July 8th, 2022

How To Trade Earnings

I’m wrapping up a review of the first six months of this year and will share it early next week.  Stay tuned for that report.  I’ll also have some ideas for what we could see during the second half of the year. 


As far as the first week of the new half, we’ve had a nice gain, despite the negative economic numbers coming out.  Unemployment unexpectedly rose 4,000 to 235k, showing a weaker labor market than the expected 230k.  The May trade deficit of -$85.5 billion was wider than the estimated -$84.7 billion, which has negative GDP implications.  Should the GDP numbers go negative another quarter, we’d technically be in a recession and that may also drive markets lower.  


Last quarter we had a number of companies adjust their guidance to be lower, so as we get into the thick of earnings in the next couple of weeks, we will see if companies can beat expectations or if they come up short, which would more than likely lead to another leg lower in the overall market.  


Speaking of earnings, do you know that stocks can have the majority of their stock move happen around their earnings report each quarter?  Traders who want to take advantage of the extreme moves can use an options strategy that potentially allows them to profit, no matter which direction the stock price moves.  


Keep reading if you want to learn how to trade options around earnings season.  


The majority of the companies will be reporting the first two weeks of August, but next week we have some major banks kicking things off.  Companies like JP Morgan (JPM) and Comerica (CMA) are both reporting next week and both are expecting to show revenue growth.  


Here’s a chart breaking down the percentage of companies reporting each week over the next month and a half.

Trade Earnings



The SP500 is stuck in this wedge pattern and the question is if earnings will help elevate the market out of the wedge or if we break under the wedge due to more negative news and lower projections for future quarters.  We’re currently coming up to the previous swing high and could see some resistance at this level.  If we can break through the previous swing high, we could go up to challenge the upper wedge line.  


Ok, now on to the Straddle Options Strategy.  


The straddle is a strategy that involves the purchase of both a put and call option for the same expiration date and strike price.  Since you are buying both a call and a put, the stock has to have a significant move in one direction.  As a position, you can be profitable, but if the stock goes up, the value of the call will go up and the value of the put will decrease.  A straddle will have a winning leg and a losing leg of the trade.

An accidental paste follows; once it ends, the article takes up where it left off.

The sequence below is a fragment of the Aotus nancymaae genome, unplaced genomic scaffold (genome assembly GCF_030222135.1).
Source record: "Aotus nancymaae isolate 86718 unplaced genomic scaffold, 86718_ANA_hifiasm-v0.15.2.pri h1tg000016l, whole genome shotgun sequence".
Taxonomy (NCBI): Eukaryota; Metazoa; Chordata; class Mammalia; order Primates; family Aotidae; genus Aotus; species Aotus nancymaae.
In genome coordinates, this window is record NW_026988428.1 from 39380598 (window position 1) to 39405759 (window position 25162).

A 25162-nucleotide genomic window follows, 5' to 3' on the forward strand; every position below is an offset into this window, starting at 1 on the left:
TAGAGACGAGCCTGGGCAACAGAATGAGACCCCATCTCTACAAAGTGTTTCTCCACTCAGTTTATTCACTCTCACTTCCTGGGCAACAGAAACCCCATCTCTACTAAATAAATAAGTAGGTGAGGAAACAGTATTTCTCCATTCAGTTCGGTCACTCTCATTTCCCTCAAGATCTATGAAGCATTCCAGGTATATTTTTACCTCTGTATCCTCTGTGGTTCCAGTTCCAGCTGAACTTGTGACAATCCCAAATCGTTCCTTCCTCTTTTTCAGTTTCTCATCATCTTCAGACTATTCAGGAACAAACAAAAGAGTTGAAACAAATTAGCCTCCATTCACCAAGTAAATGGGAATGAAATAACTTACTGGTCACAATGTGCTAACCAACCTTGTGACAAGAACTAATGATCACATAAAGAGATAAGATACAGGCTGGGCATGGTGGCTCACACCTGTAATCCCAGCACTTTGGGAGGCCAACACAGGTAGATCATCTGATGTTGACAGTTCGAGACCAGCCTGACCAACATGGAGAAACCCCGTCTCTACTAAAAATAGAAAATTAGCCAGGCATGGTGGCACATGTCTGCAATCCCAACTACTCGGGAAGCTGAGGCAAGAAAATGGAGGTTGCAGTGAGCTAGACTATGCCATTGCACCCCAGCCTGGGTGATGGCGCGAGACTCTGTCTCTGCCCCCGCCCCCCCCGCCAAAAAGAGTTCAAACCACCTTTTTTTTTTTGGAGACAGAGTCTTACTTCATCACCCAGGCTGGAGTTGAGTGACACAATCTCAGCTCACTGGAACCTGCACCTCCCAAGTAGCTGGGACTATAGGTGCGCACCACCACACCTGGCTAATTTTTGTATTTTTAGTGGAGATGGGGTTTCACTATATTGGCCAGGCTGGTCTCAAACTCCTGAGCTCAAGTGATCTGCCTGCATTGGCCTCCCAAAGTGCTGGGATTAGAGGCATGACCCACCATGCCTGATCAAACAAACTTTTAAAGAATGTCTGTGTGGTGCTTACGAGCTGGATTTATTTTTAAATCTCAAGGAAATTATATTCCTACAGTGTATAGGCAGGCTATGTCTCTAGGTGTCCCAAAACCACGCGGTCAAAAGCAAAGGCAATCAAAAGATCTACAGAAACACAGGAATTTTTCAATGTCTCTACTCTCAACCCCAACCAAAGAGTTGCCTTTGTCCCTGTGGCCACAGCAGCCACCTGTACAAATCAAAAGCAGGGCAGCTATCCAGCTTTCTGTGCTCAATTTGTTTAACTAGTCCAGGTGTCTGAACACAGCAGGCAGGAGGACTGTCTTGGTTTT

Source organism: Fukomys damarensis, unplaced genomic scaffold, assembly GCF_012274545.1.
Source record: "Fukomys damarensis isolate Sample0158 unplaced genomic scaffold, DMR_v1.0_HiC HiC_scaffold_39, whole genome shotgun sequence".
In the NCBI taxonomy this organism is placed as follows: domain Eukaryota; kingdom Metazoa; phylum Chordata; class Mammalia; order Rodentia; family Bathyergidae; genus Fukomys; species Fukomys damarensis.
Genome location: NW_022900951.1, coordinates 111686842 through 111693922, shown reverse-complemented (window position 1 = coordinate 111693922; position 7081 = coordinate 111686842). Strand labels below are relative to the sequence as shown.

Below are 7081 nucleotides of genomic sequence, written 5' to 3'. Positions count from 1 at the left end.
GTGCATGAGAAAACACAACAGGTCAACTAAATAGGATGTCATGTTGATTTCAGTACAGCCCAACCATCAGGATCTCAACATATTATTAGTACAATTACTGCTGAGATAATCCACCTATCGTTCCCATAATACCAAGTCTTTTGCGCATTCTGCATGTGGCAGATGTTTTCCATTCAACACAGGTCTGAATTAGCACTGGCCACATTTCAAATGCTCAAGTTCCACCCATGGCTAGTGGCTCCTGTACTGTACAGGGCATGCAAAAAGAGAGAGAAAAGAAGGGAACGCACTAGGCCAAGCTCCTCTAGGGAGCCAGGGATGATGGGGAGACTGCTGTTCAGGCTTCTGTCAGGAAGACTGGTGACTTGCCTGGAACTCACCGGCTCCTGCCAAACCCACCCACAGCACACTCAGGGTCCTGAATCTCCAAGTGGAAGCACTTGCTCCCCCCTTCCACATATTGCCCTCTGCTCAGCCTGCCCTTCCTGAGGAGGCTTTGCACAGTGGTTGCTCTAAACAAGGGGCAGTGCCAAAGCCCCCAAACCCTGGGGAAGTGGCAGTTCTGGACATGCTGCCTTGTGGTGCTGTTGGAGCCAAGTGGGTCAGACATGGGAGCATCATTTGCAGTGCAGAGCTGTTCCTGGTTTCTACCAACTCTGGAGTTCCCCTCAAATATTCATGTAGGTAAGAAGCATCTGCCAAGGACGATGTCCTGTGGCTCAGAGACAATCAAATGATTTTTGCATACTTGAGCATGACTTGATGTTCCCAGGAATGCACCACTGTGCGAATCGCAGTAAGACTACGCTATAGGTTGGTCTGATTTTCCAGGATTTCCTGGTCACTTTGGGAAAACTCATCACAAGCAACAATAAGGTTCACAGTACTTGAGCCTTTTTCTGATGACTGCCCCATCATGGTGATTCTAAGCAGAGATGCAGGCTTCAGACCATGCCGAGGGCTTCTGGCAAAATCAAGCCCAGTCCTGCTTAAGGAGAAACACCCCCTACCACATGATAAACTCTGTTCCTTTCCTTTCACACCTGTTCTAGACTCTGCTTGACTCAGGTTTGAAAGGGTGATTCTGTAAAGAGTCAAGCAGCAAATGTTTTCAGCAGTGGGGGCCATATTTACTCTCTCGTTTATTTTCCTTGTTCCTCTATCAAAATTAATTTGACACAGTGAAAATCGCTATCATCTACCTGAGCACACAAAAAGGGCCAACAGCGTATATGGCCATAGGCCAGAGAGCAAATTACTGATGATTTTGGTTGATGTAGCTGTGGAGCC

It’s easy to pull examples of when this strategy works, but the risk is that you don’t know how the market will react to an earnings report.  Sometimes the stock barely moves and other times it takes off in one direction.  


One thing you can do is open a chart and look for earnings dates and see how much the stock typically moves during earnings.  If a stock moves 1% with each earnings announcement, it may not be a big enough move to make the straddle work.


Remember that the market makers also know how much the stock is expected to move and will price the long call and long put accordingly.


Netflix has lost around 25% or more during the last two earnings reports and they have earnings coming up on 7/19.  


The closer to earnings you get, the more expensive the options will be, so buying 2-3 weeks out before earnings can cut down on some costs.  Before you place your first straddle trade, go back and experiment with different days to expiration to see how they would have done.  The smaller days-to-expiration strikes will move more than longer-dated options.  


For illustrative purposes, I’ll show you a current straddle on Netflix (NFLX).


Ticker: NFLX

Buy to open July 29 22 $190 CALL

Buy to open July 29 22 $190 PUT

Total cost (debit): $3118 per straddle


Here’s the risk graph, where the blue line is the profit line at expiration.  Since you are buying two options, you can see that we need the stock to move from $190 to about $220 or $157 before the straddle makes money.  That indeed is a big move!

Trade earnings

 While that seems like a lot, remember NFLX had a 25%+ move the day after the last two earnings reports.  A 25% move from its current price of $190 would be $237.5.  
If the NFLX gets up to $237.50 by 7/19 (earnings date), you’d have a $1770 profit on a $3118 debit.
It works just the same to the downside.  If NFLX falls by 25% down to $142.50 by 7/19, you’d be at a similar $1770 profit.
This works because one option will gain more than the other one loses.
This strategy will not work if NFLX stays flat after earnings.  If NFLX stays around $190 just after expiration, you’d be sitting at a near $1000 loss on your $3118 debit.  
Straddles can be used around earnings or any other major news announcements that have the potential to move the price, like an FDA approval announcement or a product release announcement.
If you have any questions, comments, or anything we can help with, reach us at any time.
Phone: (866) 257-3008
Guest Writer, Filthy Rich, Dirt Poor
Editor, Wealthy Investor Society
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